Revenue Measurement Is Not Revenue Management

By Bill Kotrba VP of Industry Strategy, Leisure, Travel & Hospitality, JDA Software | August 14, 2011

In pricing and revenue management, hedging your bets with a tried-and-true process may actually be riskier than taking a chance on something different. It sounds counterintuitive, but the fact is that the conservative route to pricing practices is costing big hospitality firms millions in revenue, risking their future viability.

Over the past few decades most hotel chains have adopted some form of automated revenue management (RM) system. But there are still some medium and large chains that have not. Worse yet, as some of these chains churned through acquisitions and ownership changes, their RM systems were abandoned or shut down. During the last decade's brand consolidations, industry realignment and ownership changes, business intelligence (BI) tools were growing in maturity and sophistication.

Fifteen years ago, when I was a brand new analyst learning pricing at a major airline company, business intelligence tools were more humbly known as "reports." Woe to the analyst assigned to produce reports - it was an arduous and time-consuming task.

he old paper BI reports gathering dust in binders on an executive's shelf. Where there used to be a data warehouse, best-in-class companies now have a data "convenience store" that enables all manner of fancy, web-based, interactive, real-time dashboards showing every profit coming in the door, every cost, every price, every trend, every year.

In fact, the ability to track, measure and review revenue trends has become so timely and sophisticated that revenue managers have been wowed into thinking that pricing and revenue management systems aren't necessary.
Today, we find many medium and even large hotel chains have sophisticated BI tools and legacy revenue management systems that fall into two categories - disuse and misuse. The result is that revenue management departments lack RM systems, and instead maintain a robust set of BI reports and tools. At first glance, these reports resemble many of the screens one would find in real revenue management software. With scarce capital to invest in software systems the last few years, some users of slick, interactive reporting tools are talking themselves into believing these are just as good as automated RM - or at least "good enough." But at the end of the day, reports are reports, and while a sharper, crisper rear-view mirror might make the drive more pleasant, it's not much help in navigating what lies ahead.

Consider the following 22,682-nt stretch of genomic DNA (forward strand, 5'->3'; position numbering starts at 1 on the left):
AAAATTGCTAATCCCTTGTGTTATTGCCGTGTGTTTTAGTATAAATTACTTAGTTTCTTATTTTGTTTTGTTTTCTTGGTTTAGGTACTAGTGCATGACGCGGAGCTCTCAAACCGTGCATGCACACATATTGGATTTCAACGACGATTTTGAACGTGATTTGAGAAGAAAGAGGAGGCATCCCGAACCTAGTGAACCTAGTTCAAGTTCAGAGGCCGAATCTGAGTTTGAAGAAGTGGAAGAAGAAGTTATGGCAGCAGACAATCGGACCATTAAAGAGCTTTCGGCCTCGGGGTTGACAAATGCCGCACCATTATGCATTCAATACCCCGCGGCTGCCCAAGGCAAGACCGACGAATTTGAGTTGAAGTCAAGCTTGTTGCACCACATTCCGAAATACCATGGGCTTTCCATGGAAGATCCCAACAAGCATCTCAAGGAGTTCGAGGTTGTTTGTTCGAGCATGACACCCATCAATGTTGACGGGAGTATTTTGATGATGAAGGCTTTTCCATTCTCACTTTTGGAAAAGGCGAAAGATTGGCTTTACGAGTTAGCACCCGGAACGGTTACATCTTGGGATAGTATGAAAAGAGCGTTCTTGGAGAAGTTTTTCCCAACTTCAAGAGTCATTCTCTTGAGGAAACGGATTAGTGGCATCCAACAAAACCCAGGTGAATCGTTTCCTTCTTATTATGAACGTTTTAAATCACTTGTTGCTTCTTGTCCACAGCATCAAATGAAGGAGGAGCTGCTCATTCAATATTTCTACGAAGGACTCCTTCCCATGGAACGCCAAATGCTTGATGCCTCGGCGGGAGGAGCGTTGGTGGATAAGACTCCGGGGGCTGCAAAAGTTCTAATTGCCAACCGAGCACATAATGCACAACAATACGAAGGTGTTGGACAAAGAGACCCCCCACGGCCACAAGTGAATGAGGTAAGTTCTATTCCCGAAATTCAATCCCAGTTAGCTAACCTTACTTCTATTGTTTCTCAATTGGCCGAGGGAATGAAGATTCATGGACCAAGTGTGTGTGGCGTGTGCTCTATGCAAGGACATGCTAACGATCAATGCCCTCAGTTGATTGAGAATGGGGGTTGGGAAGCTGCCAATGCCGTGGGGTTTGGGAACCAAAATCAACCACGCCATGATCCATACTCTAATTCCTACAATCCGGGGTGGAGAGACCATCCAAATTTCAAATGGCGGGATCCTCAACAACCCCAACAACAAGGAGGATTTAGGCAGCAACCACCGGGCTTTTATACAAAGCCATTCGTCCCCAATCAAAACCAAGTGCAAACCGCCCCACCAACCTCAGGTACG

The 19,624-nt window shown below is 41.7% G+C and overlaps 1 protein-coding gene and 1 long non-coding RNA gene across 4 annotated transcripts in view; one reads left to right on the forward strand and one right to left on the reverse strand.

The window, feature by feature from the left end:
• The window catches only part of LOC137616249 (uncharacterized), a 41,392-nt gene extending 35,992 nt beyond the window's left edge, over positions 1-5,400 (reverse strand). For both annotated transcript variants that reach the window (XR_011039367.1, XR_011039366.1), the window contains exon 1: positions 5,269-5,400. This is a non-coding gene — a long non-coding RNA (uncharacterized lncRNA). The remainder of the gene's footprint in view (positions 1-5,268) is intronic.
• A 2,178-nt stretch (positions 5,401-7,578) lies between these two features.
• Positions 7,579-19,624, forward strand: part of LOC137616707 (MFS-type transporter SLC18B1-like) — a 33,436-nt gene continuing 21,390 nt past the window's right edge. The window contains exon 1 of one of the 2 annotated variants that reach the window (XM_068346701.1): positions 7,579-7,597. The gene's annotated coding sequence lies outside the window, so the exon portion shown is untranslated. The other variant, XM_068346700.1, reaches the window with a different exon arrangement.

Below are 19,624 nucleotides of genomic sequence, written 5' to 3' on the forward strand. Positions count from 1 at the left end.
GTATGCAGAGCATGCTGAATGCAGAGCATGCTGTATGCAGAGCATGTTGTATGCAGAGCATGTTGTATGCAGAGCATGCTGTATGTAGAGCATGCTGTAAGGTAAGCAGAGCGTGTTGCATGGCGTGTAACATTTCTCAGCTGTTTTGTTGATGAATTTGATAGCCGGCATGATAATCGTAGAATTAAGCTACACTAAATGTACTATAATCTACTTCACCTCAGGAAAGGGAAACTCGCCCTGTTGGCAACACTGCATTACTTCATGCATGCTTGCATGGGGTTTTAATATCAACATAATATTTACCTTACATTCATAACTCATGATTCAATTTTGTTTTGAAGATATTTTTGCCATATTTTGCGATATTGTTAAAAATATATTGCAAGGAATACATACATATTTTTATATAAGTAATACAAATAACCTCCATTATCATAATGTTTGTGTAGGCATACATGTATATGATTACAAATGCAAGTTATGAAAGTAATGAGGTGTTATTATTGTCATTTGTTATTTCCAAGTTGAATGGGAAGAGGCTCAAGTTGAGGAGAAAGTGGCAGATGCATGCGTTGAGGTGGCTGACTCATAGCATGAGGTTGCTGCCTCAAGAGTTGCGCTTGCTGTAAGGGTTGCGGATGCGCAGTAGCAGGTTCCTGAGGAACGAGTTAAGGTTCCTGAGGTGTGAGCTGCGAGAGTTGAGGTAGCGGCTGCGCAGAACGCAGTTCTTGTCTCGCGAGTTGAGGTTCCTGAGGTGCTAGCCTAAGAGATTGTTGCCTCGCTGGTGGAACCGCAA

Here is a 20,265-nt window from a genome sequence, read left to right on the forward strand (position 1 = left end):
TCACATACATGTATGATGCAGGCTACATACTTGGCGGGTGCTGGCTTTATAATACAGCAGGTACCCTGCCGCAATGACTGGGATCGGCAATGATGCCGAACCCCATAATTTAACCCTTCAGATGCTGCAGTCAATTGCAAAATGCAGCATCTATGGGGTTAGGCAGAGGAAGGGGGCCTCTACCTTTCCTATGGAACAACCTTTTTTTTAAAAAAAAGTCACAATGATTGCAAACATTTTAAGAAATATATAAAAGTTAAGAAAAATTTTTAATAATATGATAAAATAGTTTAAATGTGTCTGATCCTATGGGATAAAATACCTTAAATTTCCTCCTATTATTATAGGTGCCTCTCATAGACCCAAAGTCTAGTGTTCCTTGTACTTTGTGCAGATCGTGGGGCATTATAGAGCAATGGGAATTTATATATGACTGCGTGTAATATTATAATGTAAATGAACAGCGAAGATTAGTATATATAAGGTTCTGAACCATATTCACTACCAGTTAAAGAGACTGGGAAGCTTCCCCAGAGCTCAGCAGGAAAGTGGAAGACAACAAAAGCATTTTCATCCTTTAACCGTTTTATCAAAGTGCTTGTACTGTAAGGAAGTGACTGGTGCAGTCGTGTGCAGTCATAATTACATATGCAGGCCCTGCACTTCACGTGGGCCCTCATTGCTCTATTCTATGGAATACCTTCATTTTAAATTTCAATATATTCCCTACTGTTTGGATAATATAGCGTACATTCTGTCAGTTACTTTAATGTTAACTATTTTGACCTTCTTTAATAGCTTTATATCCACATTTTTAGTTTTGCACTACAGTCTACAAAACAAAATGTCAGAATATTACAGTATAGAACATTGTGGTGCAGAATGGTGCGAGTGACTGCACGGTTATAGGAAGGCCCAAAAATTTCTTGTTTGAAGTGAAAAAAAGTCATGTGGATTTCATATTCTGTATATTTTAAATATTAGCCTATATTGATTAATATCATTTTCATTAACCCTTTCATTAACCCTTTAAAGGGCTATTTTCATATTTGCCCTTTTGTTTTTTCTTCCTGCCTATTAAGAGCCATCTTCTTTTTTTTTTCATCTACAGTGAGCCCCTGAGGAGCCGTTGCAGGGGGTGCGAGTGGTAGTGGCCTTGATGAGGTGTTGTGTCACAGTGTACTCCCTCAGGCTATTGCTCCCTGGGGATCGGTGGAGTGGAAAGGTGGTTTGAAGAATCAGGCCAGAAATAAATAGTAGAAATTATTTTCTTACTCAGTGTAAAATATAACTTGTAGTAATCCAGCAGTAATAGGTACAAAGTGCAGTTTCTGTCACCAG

Using BI tools as a primary means of revenue management, managers and analysts pore over dashboards and reports for hours, adjusting pricing or inventory based on recent trends and gut reactions to the measurements they see. If they are dedicated and work hard, they can certainly improve results, but the fact is that mental brute force is not a good way to position a multimillion - or billion - dollar enterprise for future success and growth. No matter what kind of rock stars are doing the heavy lifting, this approach to revenue management is not sustainable - and should not be confused with the true science of pricing and revenue management.

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